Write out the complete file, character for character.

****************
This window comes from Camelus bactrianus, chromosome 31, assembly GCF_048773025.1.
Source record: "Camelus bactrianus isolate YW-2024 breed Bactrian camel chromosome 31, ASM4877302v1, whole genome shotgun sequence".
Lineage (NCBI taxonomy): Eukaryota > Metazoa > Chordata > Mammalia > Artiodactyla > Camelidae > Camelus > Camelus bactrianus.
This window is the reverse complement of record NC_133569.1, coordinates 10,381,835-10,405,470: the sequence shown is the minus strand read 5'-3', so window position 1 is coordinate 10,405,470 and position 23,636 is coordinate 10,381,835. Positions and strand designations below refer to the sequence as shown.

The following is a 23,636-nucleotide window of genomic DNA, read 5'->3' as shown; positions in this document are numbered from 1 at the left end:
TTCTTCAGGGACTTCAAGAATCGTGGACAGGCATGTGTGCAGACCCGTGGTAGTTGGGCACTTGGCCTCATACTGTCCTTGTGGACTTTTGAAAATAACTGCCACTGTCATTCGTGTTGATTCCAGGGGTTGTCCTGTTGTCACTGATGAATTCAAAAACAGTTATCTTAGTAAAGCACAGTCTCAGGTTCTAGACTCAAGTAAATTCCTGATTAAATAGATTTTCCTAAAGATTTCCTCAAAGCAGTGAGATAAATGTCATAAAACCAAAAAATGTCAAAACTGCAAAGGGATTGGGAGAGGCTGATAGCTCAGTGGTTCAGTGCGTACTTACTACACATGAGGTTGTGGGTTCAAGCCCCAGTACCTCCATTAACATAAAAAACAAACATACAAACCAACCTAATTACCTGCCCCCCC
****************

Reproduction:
This window comes from Camelus bactrianus, chromosome 31, assembly GCF_048773025.1.
Source record: "Camelus bactrianus isolate YW-2024 breed Bactrian camel chromosome 31, ASM4877302v1, whole genome shotgun sequence".
Lineage (NCBI taxonomy): Eukaryota > Metazoa > Chordata > Mammalia > Artiodactyla > Camelidae > Camelus > Camelus bactrianus.
This window is the reverse complement of record NC_133569.1, coordinates 10,381,835-10,405,470: the sequence shown is the minus strand read 5'-3', so window position 1 is coordinate 10,405,470 and position 23,636 is coordinate 10,381,835. Positions and strand designations below refer to the sequence as shown.

The following is a 23,636-nucleotide window of genomic DNA, read 5'->3' as shown; positions in this document are numbered from 1 at the left end:
TTCTTCAGGGACTTCAAGAATCGTGGACAGGCATGTGTGCAGACCCGTGGTAGTTGGGCACTTGGCCTCATACTGTCCTTGTGGACTTTTGAAAATAACTGCCACTGTCATTCGTGTTGATTCCAGGGGTTGTCCTGTTGTCACTGATGAATTCAAAAACAGTTATCTTAGTAAAGCACAGTCTCAGGTTCTAGACTCAAGTAAATTCCTGATTAAATAGATTTTCCTAAAGATTTCCTCAAAGCAGTGAGATAAATGTCATAAAACCAAAAAATGTCAAAACTGCAAAGGGATTGGGAGAGGCTGATAGCTCAGTGGTTCAGTGCGTACTTACTACACATGAGGTTGTGGGTTCAAGCCCCAGTACCTCCATTAACATAAAAAACAAACATACAAACCAACCTAATTACCTGCCCCCCC